1. What made you want to be a chemist?
I was really lucky to have an outstanding chemistry teacher during my high school years. Her name is Yueming Chen. High school time was pretty tough for because of my family background during the period of cultural revolution, Mrs. Chen was a very good chemistry teacher and also very caring. I just fell in love with chemistry. Even though I got my bachelor degree in physics, eventually I found my way back to chemistry.
2. If you weren’t a chemist and could do any other job, what would it be – and why?
I think I would become an mechnical engineer. I really love designing and building machines, and I feel I am pretty good at this. This ability and interest actually help me greatly in doing my own chemistry research.
3. How can chemists best contribute to the world at large?
I think chemistry is a very unique field that could make fundamental impacts on our everyday life. I believe that chemistry has also a unique position in solving our most urgent problems in the world, such as energy shortage and environmental problems because chemists have the tools and ability to understand these processes at the most fundamental levels as well as to create new materials that are often required in solving problems. However, we do need to avoid creating more long term problems in solving the most urgent problems.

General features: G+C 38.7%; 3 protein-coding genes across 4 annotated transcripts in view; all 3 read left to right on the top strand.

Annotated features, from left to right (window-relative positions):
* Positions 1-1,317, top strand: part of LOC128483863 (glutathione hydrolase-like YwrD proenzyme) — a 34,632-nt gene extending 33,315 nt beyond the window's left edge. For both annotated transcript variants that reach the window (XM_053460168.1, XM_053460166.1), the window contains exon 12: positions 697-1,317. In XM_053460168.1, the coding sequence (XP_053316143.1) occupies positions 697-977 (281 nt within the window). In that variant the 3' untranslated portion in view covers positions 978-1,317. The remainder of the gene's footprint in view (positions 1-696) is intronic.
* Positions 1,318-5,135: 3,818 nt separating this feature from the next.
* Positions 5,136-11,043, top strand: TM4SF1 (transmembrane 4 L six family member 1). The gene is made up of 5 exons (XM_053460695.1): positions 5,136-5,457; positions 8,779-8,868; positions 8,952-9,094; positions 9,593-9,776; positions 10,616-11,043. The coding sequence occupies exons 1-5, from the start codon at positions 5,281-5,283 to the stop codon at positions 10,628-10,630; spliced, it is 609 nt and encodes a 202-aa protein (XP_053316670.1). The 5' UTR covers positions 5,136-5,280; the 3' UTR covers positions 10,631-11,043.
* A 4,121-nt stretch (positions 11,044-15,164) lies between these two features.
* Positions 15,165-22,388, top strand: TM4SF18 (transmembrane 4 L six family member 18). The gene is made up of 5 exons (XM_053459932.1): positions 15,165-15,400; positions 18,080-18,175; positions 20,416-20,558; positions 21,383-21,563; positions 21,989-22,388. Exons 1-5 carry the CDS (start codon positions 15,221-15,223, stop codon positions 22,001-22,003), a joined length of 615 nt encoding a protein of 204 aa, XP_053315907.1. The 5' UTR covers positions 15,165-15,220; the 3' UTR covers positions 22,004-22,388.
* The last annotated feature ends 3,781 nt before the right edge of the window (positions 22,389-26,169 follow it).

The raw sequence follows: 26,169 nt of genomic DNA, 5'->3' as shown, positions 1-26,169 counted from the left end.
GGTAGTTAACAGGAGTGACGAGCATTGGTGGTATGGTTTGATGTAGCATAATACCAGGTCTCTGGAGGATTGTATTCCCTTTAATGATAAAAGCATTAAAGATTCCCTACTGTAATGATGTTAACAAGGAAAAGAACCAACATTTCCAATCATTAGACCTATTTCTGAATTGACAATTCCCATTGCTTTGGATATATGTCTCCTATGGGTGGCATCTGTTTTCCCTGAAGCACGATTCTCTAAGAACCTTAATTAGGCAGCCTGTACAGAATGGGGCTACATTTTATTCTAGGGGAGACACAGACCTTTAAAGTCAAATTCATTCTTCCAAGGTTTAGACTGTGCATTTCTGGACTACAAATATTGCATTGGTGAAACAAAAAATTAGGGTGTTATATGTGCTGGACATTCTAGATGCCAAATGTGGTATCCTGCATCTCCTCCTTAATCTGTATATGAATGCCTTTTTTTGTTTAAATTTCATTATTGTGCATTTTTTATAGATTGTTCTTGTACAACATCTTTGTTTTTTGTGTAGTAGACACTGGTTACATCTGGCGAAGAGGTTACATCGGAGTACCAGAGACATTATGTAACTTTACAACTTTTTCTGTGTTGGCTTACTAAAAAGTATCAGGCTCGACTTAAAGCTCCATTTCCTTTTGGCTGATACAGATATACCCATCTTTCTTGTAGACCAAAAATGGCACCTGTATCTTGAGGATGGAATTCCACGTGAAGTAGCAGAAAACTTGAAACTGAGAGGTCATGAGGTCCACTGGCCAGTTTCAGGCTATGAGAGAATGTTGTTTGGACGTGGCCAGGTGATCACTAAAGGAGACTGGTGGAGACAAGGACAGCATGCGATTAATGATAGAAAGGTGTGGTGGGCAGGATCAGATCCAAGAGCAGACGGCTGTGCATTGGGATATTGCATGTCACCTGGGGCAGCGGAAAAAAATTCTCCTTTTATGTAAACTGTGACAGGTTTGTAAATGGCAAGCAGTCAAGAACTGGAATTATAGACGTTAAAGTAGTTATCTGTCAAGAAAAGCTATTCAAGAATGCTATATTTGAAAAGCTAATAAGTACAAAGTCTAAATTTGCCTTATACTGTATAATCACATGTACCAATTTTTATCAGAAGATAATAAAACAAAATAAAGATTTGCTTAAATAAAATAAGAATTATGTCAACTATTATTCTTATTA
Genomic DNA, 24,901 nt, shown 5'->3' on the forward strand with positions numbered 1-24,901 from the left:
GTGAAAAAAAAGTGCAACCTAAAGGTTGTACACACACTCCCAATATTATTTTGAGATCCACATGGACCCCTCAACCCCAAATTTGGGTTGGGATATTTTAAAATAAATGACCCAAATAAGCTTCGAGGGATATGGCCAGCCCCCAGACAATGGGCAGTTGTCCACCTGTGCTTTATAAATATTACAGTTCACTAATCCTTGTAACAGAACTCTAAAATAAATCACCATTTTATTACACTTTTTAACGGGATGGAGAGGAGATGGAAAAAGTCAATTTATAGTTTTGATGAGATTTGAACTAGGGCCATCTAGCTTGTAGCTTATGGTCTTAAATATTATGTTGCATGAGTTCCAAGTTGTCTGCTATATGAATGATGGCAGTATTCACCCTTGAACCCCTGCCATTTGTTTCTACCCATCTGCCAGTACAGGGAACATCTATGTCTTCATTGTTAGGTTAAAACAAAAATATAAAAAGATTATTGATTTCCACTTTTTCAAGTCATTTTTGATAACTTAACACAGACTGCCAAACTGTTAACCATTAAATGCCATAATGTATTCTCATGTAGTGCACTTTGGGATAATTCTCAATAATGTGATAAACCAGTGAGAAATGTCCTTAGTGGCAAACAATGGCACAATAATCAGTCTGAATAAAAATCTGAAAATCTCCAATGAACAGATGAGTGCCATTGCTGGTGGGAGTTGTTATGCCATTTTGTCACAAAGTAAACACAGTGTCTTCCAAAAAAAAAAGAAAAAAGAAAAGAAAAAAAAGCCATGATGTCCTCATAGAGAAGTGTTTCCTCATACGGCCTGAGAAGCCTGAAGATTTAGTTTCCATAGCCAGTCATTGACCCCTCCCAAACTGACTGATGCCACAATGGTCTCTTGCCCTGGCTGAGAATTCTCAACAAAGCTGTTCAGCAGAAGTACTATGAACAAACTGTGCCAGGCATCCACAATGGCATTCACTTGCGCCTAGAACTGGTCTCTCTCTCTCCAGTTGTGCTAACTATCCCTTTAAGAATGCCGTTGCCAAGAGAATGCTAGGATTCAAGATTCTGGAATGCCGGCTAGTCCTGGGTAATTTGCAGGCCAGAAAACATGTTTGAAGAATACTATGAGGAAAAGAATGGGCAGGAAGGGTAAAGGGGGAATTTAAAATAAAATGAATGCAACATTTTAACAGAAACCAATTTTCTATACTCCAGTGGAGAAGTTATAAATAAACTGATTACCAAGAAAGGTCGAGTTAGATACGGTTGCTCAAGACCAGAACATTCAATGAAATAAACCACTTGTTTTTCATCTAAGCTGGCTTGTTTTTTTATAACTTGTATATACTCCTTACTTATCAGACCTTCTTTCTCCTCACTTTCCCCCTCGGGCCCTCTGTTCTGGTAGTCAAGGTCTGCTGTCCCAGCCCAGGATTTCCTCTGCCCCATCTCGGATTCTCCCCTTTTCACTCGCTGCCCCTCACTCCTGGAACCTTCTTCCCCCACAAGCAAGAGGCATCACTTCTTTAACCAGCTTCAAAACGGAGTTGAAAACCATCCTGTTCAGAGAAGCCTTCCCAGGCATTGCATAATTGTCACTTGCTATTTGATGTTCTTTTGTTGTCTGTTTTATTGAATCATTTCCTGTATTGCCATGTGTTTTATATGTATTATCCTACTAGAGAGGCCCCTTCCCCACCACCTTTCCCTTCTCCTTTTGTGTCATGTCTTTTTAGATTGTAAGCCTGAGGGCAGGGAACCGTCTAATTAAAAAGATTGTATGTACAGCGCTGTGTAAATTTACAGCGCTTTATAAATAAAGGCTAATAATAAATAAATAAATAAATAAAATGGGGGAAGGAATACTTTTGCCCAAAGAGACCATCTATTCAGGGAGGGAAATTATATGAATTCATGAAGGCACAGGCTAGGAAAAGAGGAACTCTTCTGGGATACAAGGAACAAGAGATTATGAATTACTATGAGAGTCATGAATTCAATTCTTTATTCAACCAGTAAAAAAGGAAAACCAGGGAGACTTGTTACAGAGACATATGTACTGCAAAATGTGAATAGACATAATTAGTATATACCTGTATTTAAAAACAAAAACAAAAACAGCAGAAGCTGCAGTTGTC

4. Which historical figure would you most like to have dinner with – and why?
I would really love to meet Deng Xiaoping. I think he is a great man that has changed many people’s life including mine in a fundamental way. I would want to thank him personally for what he has done for China and its people.
5. When was the last time you did an experiment in the lab – and what was it?
I really don’t like to answer this question because this question reminds that I have not done a whole experiment for a long time. I think the last time I did a whole experiment was about 9 years ago. The experiment was water photodissociation. But to be fair, my best time at work even now is with those students who are doing experiments.
6. If exiled on a desert island, what one book and one CD would you take with you?
I would like to bring a big book of papers with nothing on it so I can make drawings or write something everyday for a long time. A CD of Erhu (Chinese violin) music by the famous blind musician Ah Bing, Reflections of the Moon on the Water of Erquan. A beautiful sad and peaceful music. You will never be really tired of this music when you are alone.
Xueming Yang is in the State Key Laboratory of Molecular Reaction Dynamics at the Dalian Institute of Chemical Physics and works on spectroscpopy and chemical dyanmics in the gas phase as well as on surfaces.